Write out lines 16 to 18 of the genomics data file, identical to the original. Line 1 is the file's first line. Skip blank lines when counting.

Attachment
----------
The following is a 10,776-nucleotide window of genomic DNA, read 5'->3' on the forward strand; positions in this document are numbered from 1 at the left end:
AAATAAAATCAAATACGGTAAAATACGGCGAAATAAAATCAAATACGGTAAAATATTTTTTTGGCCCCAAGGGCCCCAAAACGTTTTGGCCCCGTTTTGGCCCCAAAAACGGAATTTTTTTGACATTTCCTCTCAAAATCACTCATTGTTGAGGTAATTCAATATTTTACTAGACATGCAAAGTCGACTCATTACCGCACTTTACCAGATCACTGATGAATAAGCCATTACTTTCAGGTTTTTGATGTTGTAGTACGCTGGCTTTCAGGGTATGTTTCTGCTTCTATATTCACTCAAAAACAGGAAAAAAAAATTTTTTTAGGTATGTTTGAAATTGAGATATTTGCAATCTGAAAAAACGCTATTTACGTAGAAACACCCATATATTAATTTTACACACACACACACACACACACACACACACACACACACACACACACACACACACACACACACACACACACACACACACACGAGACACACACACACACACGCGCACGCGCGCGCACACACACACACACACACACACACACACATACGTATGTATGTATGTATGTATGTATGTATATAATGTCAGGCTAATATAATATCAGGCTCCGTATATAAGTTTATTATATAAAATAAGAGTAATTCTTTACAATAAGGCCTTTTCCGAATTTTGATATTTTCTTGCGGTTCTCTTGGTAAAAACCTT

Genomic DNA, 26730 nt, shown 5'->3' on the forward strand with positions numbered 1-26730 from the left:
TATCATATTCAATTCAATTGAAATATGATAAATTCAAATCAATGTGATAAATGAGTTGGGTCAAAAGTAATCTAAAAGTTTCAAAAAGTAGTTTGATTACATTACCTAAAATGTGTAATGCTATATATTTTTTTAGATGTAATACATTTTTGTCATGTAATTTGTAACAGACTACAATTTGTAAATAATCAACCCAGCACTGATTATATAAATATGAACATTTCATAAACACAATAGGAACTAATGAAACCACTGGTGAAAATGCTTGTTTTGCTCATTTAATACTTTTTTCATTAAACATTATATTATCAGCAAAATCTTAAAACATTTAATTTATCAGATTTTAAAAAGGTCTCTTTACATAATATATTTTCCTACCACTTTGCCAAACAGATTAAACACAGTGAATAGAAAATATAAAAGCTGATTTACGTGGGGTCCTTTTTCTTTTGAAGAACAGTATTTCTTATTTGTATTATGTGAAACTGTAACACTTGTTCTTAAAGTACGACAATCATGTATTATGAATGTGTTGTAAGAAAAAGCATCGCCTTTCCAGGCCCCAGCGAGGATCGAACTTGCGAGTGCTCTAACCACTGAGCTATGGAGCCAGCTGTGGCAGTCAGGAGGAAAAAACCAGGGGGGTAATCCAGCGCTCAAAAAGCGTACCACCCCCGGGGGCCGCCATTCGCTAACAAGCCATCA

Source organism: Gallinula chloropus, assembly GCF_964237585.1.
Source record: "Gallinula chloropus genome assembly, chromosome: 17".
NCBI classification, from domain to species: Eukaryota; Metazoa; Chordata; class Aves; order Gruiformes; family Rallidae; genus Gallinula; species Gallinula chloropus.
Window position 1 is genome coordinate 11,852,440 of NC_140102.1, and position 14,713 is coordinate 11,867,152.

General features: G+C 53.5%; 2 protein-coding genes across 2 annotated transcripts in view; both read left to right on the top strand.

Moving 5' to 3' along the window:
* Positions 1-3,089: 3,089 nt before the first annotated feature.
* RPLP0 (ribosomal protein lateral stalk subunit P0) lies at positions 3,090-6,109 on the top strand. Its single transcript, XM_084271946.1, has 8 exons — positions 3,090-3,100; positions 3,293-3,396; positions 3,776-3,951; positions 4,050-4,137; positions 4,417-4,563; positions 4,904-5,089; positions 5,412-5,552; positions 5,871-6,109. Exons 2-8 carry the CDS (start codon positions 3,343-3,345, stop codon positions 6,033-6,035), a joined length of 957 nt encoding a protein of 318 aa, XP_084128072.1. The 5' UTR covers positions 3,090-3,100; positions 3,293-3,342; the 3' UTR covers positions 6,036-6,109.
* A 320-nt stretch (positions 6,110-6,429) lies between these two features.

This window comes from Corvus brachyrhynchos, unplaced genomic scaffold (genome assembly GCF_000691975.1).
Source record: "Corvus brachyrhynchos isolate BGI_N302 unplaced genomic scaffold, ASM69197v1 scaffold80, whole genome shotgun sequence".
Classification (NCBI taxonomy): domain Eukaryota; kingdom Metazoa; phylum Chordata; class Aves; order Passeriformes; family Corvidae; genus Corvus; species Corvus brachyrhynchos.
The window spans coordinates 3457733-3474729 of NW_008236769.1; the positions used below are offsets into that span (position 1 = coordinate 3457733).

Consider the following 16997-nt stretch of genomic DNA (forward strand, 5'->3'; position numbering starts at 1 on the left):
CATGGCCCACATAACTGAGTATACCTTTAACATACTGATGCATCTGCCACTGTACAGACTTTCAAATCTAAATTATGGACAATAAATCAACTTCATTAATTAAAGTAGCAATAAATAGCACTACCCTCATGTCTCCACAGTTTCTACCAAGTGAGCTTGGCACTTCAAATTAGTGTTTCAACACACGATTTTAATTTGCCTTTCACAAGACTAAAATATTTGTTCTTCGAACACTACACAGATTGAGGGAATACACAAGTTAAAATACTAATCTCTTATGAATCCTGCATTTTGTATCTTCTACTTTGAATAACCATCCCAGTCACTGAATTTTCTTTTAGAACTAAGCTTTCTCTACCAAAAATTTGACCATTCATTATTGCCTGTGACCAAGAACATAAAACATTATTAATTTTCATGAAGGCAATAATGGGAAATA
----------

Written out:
Classification (NCBI taxonomy): domain Eukaryota; kingdom Metazoa; phylum Chordata; class Aves; order Passeriformes; family Corvidae; genus Corvus; species Corvus brachyrhynchos.
The window spans coordinates 3457733-3474729 of NW_008236769.1; the positions used below are offsets into that span (position 1 = coordinate 3457733).

Consider the following 16997-nt stretch of genomic DNA (forward strand, 5'->3'; position numbering starts at 1 on the left):